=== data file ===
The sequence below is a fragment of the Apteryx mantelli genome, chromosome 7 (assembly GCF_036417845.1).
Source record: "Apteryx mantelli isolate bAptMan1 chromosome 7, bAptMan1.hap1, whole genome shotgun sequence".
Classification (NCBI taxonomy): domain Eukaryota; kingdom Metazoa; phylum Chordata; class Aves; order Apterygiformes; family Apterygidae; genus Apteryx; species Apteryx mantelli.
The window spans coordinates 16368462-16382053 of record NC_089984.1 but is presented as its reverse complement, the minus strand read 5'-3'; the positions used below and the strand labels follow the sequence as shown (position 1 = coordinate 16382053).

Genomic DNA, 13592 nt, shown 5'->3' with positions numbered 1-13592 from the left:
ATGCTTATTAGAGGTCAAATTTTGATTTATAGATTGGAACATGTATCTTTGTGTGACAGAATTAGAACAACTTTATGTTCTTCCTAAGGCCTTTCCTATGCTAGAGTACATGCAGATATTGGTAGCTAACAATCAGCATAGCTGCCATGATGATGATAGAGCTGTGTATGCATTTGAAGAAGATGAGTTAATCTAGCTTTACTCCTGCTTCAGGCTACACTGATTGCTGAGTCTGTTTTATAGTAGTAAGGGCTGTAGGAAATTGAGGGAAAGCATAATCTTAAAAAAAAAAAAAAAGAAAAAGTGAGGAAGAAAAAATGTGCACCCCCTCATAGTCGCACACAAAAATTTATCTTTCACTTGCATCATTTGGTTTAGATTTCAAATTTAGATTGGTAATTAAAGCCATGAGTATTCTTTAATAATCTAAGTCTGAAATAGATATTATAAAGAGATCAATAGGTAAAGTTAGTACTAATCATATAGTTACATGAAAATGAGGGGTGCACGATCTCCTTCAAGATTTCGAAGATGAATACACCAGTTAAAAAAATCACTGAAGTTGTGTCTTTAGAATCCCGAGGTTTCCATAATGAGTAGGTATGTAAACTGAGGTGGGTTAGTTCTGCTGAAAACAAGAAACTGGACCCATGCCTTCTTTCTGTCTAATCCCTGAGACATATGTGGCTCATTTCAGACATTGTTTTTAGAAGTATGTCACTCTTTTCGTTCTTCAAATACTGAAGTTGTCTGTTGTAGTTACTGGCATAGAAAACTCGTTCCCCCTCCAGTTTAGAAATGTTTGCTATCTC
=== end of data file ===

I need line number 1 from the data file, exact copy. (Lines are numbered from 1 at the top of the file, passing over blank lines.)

The sequence below is a fragment of the Apteryx mantelli genome, chromosome 7 (assembly GCF_036417845.1).